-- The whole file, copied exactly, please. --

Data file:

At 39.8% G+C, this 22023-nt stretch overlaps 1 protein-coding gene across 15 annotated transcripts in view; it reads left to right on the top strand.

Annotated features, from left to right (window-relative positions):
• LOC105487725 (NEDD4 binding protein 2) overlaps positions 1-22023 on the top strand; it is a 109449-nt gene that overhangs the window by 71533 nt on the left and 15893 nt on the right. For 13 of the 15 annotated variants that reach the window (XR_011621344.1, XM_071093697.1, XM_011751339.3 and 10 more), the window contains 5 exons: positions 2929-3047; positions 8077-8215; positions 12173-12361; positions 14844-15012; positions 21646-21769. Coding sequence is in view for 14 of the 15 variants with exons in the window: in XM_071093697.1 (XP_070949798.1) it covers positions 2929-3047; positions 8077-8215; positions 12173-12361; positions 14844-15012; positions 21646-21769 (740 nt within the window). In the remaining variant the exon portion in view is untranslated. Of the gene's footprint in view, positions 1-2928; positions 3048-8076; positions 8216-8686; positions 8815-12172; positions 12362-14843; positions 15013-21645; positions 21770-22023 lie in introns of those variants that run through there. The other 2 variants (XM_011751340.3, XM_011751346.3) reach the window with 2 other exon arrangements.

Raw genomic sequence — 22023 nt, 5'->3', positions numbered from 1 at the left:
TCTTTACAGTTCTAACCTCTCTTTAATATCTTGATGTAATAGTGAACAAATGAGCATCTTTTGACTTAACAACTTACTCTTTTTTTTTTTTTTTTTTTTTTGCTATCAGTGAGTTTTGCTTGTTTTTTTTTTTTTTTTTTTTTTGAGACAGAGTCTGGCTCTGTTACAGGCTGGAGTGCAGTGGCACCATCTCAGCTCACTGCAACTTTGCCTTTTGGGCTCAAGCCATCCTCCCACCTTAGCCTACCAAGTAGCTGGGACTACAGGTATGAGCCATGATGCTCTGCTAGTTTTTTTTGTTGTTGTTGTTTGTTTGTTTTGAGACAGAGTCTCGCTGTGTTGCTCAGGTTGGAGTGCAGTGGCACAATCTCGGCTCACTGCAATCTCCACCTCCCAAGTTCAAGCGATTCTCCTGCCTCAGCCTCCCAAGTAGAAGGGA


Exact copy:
At 39.8% G+C, this 22023-nt stretch overlaps 1 protein-coding gene across 15 annotated transcripts in view; it reads left to right on the top strand.

Annotated features, from left to right (window-relative positions):
• LOC105487725 (NEDD4 binding protein 2) overlaps positions 1-22023 on the top strand; it is a 109449-nt gene that overhangs the window by 71533 nt on the left and 15893 nt on the right. For 13 of the 15 annotated variants that reach the window (XR_011621344.1, XM_071093697.1, XM_011751339.3 and 10 more), the window contains 5 exons: positions 2929-3047; positions 8077-8215; positions 12173-12361; positions 14844-15012; positions 21646-21769. Coding sequence is in view for 14 of the 15 variants with exons in the window: in XM_071093697.1 (XP_070949798.1) it covers positions 2929-3047; positions 8077-8215; positions 12173-12361; positions 14844-15012; positions 21646-21769 (740 nt within the window). In the remaining variant the exon portion in view is untranslated. Of the gene's footprint in view, positions 1-2928; positions 3048-8076; positions 8216-8686; positions 8815-12172; positions 12362-14843; positions 15013-21645; positions 21770-22023 lie in introns of those variants that run through there. The other 2 variants (XM_011751340.3, XM_011751346.3) reach the window with 2 other exon arrangements.

Raw genomic sequence — 22023 nt, 5'->3', positions numbered from 1 at the left:
TCTTTACAGTTCTAACCTCTCTTTAATATCTTGATGTAATAGTGAACAAATGAGCATCTTTTGACTTAACAACTTACTCTTTTTTTTTTTTTTTTTTTTTTGCTATCAGTGAGTTTTGCTTGTTTTTTTTTTTTTTTTTTTTTTGAGACAGAGTCTGGCTCTGTTACAGGCTGGAGTGCAGTGGCACCATCTCAGCTCACTGCAACTTTGCCTTTTGGGCTCAAGCCATCCTCCCACCTTAGCCTACCAAGTAGCTGGGACTACAGGTATGAGCCATGATGCTCTGCTAGTTTTTTTTGTTGTTGTTGTTTGTTTGTTTTGAGACAGAGTCTCGCTGTGTTGCTCAGGTTGGAGTGCAGTGGCACAATCTCGGCTCACTGCAATCTCCACCTCCCAAGTTCAAGCGATTCTCCTGCCTCAGCCTCCCAAGTAGAAGGGA